Old people need special care – Prof. Olu Akinyanju

on   /   in Health 12:03 am   /   Comments

AS life expectancy rates in our urban areas reach an all time high, minimal government infrastructure for geriatric care has left a huge void in the healthcare market. It is this void that the clinic of Professor Olu Akinyanju seeks to fill with their quality private homecare services for the responsible in our midst who care about their aged but unfortunately do not have the time to give this care themselves.

A Physician and Haematologist, professor Akinyanju is better known as the Founder & Chairman of the Sickle Cell Foundation Nigeria. He is  also a Member  of the  World Health Organization (WHO)  Expert Advisory Panel of the Human Genetics Programme and a Medical Advisor to the American Embassy. He speaks to Morenike Taire.

HOW did you conceive the idea of providing home care services to old people?

in those days they didn’t have mobile phones so you just couldn’t say, Mummy, how are you today? My mother was strictly independent; she ran a little shop. My mother came here to live with us. She was in her 80s and gradually gradually we  found we had to have somebody.

*Prof. Olu Akinyanju

*Prof. Olu Akinyanju

My mother in law too. She was almost 90.

Would you say now that with better telecommunications technology there is now less need for this kind of care?

I don’t think so. If you had a mobile phone of course you will be able to communicate with your mother everyday but who gets up to cook? You just get to know maybe faster. Some of our clients, their children are maybe in America, they are in Lagos so they happy to have somebody to look after mother.

It’s not only old people. One time a man had a baby but the mother died during pregnancy so the man didn’t know what to do with it really so we had to come in. we looked after that baby in his house for two years or so. I don’t know whether he found a relation or married another wife. We had a girl who couldn’t walk because she had something in the spinal chord. She was lying down, she couldn’t use the legs, hardly use the arms. We have situations like that when we had to look after younger people.

Do you have an old people’s facility, like a Home?

No we don’t. I know a fellow who has just started because that’s a whole new thing. When we were looking after my mother and so on, because we were busy, nobody would have time to say oh Mama,…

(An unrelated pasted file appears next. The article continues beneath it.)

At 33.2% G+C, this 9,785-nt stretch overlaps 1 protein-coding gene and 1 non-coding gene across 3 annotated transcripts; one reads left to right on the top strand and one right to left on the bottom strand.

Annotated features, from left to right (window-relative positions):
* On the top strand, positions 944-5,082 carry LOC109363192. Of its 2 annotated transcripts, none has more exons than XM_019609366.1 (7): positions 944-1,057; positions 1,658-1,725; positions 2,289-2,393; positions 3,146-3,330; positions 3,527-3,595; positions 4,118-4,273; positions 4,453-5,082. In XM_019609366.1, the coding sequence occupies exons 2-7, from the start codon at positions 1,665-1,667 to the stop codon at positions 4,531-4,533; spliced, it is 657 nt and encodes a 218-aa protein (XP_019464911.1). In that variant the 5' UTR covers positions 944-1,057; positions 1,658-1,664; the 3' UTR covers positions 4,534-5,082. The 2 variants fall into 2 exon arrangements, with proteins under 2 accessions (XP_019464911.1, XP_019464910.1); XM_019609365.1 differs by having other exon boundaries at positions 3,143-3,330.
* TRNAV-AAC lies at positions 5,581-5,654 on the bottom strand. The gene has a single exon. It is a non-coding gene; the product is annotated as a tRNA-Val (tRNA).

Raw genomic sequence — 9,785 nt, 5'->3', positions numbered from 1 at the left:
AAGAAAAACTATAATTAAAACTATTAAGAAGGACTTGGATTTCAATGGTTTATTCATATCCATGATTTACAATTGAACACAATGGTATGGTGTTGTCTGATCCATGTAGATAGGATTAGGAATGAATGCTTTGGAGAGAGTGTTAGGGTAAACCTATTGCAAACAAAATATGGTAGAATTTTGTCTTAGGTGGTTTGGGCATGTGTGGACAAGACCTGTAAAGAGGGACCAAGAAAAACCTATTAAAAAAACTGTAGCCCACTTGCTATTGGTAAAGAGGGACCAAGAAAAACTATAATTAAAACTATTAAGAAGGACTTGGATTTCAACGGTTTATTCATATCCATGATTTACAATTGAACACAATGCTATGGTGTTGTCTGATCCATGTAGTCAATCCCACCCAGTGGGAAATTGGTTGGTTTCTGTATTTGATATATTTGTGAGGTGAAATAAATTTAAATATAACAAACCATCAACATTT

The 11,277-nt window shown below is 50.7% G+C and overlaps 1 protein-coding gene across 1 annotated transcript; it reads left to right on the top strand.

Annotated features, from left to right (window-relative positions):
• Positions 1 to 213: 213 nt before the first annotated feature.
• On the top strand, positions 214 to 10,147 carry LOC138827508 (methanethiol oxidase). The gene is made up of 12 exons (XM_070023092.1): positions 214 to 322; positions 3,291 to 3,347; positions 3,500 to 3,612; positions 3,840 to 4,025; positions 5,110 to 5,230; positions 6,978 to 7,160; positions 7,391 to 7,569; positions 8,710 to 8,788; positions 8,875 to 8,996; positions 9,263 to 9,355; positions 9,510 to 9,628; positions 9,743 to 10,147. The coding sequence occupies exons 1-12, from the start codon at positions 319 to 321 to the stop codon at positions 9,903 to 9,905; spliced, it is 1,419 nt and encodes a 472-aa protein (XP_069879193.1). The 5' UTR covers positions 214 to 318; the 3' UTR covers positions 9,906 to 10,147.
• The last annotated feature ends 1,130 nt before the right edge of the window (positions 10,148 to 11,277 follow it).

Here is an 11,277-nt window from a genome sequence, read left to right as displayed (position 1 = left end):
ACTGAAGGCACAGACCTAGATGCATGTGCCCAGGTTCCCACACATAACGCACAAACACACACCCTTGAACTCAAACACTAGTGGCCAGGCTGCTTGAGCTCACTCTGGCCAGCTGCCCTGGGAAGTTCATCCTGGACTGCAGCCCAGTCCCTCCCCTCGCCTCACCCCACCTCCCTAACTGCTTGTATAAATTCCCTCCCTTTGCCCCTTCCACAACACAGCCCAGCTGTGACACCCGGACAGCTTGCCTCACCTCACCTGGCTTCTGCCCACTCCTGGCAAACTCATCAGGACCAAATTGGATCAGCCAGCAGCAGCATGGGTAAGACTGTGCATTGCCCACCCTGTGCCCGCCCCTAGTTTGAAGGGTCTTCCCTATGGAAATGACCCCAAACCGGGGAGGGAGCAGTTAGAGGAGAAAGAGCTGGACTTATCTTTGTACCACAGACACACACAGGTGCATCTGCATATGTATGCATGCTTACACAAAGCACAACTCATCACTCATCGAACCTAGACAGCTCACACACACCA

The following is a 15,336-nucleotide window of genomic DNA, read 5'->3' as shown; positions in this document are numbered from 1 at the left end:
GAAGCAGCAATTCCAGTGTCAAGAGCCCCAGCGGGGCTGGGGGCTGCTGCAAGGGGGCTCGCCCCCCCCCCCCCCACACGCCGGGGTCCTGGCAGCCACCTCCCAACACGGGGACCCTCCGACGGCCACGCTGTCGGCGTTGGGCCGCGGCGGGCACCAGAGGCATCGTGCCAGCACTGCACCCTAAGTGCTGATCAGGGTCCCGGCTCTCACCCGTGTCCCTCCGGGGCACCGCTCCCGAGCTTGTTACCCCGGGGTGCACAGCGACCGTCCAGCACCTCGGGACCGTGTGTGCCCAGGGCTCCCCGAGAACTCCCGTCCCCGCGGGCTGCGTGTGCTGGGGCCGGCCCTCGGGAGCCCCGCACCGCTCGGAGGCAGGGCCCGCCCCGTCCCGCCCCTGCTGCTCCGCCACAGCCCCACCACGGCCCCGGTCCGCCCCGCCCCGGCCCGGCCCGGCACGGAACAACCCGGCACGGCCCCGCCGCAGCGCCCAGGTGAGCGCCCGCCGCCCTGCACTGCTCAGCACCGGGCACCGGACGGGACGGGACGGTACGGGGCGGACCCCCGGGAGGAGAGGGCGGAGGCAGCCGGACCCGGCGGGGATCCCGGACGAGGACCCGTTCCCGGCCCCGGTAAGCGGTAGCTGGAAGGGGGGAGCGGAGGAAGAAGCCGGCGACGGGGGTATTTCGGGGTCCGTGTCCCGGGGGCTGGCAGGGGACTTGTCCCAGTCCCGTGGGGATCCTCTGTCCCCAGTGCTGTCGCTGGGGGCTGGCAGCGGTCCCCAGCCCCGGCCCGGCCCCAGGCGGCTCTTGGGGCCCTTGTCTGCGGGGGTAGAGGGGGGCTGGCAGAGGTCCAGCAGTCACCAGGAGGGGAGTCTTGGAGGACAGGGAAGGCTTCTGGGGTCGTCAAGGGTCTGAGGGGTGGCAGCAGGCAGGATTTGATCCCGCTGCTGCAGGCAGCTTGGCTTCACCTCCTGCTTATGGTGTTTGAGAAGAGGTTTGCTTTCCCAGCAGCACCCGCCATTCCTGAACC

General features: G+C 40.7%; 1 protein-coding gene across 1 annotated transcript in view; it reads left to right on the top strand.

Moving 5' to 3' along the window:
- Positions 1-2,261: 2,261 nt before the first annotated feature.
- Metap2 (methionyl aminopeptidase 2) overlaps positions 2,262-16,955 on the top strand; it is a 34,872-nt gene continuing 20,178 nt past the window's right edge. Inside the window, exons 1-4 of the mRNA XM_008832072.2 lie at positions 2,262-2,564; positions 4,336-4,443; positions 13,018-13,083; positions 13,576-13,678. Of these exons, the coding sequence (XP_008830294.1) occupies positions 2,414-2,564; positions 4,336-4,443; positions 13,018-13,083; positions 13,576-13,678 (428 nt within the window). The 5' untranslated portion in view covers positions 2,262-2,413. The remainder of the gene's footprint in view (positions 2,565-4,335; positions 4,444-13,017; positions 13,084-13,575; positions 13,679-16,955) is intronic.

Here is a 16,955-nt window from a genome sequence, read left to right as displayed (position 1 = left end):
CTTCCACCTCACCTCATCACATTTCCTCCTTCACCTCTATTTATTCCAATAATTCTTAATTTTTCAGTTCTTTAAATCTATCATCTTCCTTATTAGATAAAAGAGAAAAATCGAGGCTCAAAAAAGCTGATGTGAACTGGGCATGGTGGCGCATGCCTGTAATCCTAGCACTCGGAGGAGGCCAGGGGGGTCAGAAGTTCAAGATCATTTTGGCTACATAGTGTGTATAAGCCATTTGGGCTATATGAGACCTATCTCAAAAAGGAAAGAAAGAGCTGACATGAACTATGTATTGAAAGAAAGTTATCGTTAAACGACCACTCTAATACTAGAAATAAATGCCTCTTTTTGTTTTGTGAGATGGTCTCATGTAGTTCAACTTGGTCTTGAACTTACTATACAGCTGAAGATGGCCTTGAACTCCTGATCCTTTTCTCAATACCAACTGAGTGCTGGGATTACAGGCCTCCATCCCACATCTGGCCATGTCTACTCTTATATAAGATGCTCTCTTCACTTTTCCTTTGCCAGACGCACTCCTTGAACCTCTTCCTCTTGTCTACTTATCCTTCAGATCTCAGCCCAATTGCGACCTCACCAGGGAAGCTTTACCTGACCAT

What are you going to eat?

Or have you had your bath? Things that she could do before.

Giving injection

Sometimes people might need you only for the day; they will be back in the evening and then they can take over.

Does the care you render include medical care ?

Yes, up to a point. They may have their own doctor, retain him but we have to know what the doctor has prescribed so we know when to give him injection and so on and if we find any aspect we can handle we get our doctors in.

On the whole, in the cultural sense, how do people react to having nursing care  in the home?

Many people want to but may not be able to afford it because it’s not a housegirl now.  Sometimes they have dementia.

Like the former British Prime Minister

Raegan in America also had it. There was a time he couldn’t recognize his wife. He can just wee-wee (urinate) in that corner, forgetting that there’s a toilet there. They need care, they need understanding. And they can live for very very long . There are people who have  stroke, just because of the stroke they can’t move well. Some have cancer.

Towards  the end cancer may render them disabled in a way. Those ones don’t live long at all- 4 weeks, 2 months… By the time they call us to look after cancer it’s stretching towards the end whereas when they call us to look after a stroke  or dementia it could be there for years and years.

Do you find that you get attached to some of them?

I remember a 90 year old- she finally died at about 92 or 94and they got used to one or two of the staff . She was fond of her beer and wine. Mama was safe to drink a glass of wine a day but she was drinking like two a day, drinking two bottles of beer so there was this day I went and spoke to Mama: “your children are worried”. She said they should allow her to do it.”

Doing what she enjoys

What else do you want me to do? The only thing I have left is just my beer. All my friends are gone. They used to take her in the car and drive around to give her breeze.

Just a change…

She was still able to do that but she said : “if this is what will kill me, let it”  so I said okay, don’t worry, leave Mama alone. Let her do what she enjoys.

I felt attached to her. When she died my staff were given aso-ebi

Do you also provide psychological care? Like in the case of dementia, for the family?

Sometimes we have to call in specialists to talk to our staff and we bring psychologists to see the family so that they will accept it that this is not a curse on you or your family but just as your heart may fail, the kidney may fail, the brain fails sometimes.

Any part of us can go. It may be your knee that is difficult but if it’s your brain that  failed then you are in a  situation where you’ll see somebody and say, who are you? Because you genuinely can no longer recognize people because your brain is not functioning as it should

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